The business environment has changed dramatically since last summer. Funds are restricted, borrowers are more cautious, the housing market is cooling and business volumes are slowing down.
Everyone in the industry has been affected so looking to the future, it’s essential that firms assess the models they have in place and how their competitors will act in the coming months, then adapt their businesses accordingly.
Corporate funding is going to be difficult and expensive to secure for many months to come, so it’s worth considering how lenders will use the scarce capital that is available.
In difficult times, the last thing they want is complexity. If their distributors run into financial problems, it creates a host of problems for them concerning proc fees and incomplete applications.
So there’s little doubt lenders will carefully assess the firms they work with and be more selective about their partnerships.
Restricted funding means lenders can fill their quotas by working with the firms they perceive to be the best bets. They will have neither the resources nor the inclination to generate volume at all costs, so working with firms that make life as secure as possible will be their priority.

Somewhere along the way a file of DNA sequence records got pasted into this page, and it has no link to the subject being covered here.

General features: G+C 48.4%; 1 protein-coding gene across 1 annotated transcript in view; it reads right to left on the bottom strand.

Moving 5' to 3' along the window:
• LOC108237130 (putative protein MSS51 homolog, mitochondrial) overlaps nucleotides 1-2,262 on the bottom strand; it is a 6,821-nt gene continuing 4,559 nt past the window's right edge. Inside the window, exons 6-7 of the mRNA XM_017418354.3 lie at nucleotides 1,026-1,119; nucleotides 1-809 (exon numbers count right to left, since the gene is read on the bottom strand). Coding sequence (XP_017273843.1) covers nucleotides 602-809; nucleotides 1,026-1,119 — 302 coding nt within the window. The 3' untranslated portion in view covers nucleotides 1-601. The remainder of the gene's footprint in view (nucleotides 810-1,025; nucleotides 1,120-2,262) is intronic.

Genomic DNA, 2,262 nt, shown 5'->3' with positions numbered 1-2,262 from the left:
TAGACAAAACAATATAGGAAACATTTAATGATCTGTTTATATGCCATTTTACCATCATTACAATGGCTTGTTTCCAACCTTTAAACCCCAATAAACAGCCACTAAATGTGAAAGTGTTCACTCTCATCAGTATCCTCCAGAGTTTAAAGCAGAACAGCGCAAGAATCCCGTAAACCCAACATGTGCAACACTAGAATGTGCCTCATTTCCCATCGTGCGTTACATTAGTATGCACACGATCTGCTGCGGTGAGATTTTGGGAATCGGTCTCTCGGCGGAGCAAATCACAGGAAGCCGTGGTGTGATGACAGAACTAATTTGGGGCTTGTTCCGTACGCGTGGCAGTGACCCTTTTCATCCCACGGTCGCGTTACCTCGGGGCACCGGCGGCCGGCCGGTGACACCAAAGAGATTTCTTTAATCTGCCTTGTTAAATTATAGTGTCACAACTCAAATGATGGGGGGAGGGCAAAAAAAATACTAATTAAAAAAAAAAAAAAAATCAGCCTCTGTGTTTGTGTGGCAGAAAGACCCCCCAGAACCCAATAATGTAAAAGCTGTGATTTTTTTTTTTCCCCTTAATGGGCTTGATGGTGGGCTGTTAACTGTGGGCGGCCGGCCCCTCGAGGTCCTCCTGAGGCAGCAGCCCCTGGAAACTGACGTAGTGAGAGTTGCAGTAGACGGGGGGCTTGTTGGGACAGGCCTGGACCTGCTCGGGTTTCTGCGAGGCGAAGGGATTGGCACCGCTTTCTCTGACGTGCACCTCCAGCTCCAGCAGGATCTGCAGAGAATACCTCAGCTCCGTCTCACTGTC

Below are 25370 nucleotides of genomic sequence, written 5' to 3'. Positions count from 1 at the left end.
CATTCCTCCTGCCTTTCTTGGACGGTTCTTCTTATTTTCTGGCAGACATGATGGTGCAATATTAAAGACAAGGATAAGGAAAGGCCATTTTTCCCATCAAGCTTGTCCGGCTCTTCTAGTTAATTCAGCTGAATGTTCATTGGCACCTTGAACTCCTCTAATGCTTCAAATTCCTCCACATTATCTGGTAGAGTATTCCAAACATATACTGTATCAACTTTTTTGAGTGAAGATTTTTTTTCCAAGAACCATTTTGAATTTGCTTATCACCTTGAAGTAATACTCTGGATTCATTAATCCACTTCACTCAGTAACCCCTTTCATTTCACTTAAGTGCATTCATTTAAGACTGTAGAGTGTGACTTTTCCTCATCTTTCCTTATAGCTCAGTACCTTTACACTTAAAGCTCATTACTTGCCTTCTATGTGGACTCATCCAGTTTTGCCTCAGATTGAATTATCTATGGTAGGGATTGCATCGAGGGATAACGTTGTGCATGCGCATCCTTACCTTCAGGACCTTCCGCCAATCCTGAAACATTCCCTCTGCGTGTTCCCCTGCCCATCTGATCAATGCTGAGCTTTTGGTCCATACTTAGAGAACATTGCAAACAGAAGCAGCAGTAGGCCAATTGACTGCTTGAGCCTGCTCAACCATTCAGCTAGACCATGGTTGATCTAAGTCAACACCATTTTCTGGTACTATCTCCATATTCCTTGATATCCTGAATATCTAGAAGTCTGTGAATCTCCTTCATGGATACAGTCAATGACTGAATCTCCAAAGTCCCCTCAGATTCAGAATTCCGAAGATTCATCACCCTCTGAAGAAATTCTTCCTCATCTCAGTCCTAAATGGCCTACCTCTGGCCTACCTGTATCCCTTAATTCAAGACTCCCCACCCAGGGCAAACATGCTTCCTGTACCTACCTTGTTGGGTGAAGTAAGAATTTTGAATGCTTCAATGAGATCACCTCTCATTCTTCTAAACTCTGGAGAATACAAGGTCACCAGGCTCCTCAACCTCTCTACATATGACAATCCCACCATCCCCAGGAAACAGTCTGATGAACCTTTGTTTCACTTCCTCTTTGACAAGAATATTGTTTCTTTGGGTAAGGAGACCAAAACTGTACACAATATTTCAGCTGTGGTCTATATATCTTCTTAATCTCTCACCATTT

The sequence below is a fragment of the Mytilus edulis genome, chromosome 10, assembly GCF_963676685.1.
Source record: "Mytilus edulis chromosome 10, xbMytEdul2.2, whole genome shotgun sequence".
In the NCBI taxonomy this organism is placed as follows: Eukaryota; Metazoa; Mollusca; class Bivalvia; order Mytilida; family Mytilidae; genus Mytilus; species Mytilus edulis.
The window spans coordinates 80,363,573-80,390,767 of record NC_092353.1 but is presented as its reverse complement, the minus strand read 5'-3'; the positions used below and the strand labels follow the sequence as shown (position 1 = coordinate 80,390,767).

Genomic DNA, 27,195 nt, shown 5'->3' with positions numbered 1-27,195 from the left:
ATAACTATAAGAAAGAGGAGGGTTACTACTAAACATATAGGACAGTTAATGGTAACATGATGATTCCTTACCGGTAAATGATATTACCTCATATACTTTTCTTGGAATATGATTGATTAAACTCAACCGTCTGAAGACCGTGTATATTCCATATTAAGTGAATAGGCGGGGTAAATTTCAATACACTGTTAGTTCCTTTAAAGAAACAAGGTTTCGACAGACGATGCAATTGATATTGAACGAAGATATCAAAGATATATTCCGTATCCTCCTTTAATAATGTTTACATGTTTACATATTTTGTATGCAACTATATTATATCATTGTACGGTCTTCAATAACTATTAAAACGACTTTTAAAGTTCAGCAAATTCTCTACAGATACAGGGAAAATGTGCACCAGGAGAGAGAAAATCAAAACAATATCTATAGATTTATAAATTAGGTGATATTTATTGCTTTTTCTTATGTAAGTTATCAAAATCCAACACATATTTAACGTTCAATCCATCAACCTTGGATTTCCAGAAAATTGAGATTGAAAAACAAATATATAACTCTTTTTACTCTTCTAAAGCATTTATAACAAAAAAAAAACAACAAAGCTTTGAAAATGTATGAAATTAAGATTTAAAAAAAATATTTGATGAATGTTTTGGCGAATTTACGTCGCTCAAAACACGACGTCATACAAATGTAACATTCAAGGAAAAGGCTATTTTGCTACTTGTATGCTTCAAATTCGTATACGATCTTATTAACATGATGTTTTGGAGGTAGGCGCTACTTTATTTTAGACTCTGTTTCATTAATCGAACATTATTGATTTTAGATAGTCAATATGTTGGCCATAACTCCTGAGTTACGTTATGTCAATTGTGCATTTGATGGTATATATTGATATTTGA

A number of brokers and networks have already run aground and this will only intensify lenders’ desire to avoid becoming embroiled in such problems.
It may be that some lenders will look to curtail the amount of business they do through brokers to focus on offering mortgages directly instead. Such an approach obviates the need for proc fees and means they won’t have to rely on third parties. Some may decide only to deal with certain parts of the broker community. For example, they might work only with appointed representatives, directly authorised brokers or perhaps a few carefully chosen partners.
All this will have a significant impact on the broker channel. Fi-nancial security, strong compliance procedures, good service standards and established client bases will be the cornerstones upon which lenders build their relationships.
How this period of adjustment will work out remains to be seen and there can be no guarantees, but in any turbulent and commercially challenging period it is usually the strongest, steadiest and most secure companies that ride out the storm. The challenge for brokers is to be part of that convoy.